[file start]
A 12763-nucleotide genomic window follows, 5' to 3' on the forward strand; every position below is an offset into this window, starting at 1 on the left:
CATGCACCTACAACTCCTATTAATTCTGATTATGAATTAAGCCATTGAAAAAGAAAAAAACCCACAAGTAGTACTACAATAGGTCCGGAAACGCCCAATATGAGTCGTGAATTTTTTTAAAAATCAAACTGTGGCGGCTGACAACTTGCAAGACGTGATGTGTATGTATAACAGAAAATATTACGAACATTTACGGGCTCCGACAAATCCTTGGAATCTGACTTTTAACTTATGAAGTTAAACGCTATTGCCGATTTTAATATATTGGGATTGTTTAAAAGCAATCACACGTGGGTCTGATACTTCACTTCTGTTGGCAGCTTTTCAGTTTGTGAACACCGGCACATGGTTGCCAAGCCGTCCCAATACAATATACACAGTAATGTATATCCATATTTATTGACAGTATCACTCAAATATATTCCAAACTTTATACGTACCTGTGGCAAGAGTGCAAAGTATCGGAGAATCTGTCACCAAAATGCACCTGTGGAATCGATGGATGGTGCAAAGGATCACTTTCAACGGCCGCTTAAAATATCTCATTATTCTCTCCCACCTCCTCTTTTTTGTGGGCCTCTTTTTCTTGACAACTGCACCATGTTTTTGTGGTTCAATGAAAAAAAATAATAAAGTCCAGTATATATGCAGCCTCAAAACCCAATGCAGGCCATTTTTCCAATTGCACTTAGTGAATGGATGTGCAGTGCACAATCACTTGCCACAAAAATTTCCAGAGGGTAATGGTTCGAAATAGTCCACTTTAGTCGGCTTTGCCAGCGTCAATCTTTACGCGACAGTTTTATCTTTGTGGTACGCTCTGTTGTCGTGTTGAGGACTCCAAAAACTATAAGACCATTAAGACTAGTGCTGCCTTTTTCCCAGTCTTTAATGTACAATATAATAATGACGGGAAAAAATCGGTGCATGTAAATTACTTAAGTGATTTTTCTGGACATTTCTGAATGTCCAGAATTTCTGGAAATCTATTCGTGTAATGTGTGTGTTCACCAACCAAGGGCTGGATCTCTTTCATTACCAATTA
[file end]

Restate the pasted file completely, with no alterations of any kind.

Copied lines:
A 12763-nucleotide genomic window follows, 5' to 3' on the forward strand; every position below is an offset into this window, starting at 1 on the left:
CATGCACCTACAACTCCTATTAATTCTGATTATGAATTAAGCCATTGAAAAAGAAAAAAACCCACAAGTAGTACTACAATAGGTCCGGAAACGCCCAATATGAGTCGTGAATTTTTTTAAAAATCAAACTGTGGCGGCTGACAACTTGCAAGACGTGATGTGTATGTATAACAGAAAATATTACGAACATTTACGGGCTCCGACAAATCCTTGGAATCTGACTTTTAACTTATGAAGTTAAACGCTATTGCCGATTTTAATATATTGGGATTGTTTAAAAGCAATCACACGTGGGTCTGATACTTCACTTCTGTTGGCAGCTTTTCAGTTTGTGAACACCGGCACATGGTTGCCAAGCCGTCCCAATACAATATACACAGTAATGTATATCCATATTTATTGACAGTATCACTCAAATATATTCCAAACTTTATACGTACCTGTGGCAAGAGTGCAAAGTATCGGAGAATCTGTCACCAAAATGCACCTGTGGAATCGATGGATGGTGCAAAGGATCACTTTCAACGGCCGCTTAAAATATCTCATTATTCTCTCCCACCTCCTCTTTTTTGTGGGCCTCTTTTTCTTGACAACTGCACCATGTTTTTGTGGTTCAATGAAAAAAAATAATAAAGTCCAGTATATATGCAGCCTCAAAACCCAATGCAGGCCATTTTTCCAATTGCACTTAGTGAATGGATGTGCAGTGCACAATCACTTGCCACAAAAATTTCCAGAGGGTAATGGTTCGAAATAGTCCACTTTAGTCGGCTTTGCCAGCGTCAATCTTTACGCGACAGTTTTATCTTTGTGGTACGCTCTGTTGTCGTGTTGAGGACTCCAAAAACTATAAGACCATTAAGACTAGTGCTGCCTTTTTCCCAGTCTTTAATGTACAATATAATAATGACGGGAAAAAATCGGTGCATGTAAATTACTTAAGTGATTTTTCTGGACATTTCTGAATGTCCAGAATTTCTGGAAATCTATTCGTGTAATGTGTGTGTTCACCAACCAAGGGCTGGATCTCTTTCATTACCAATTA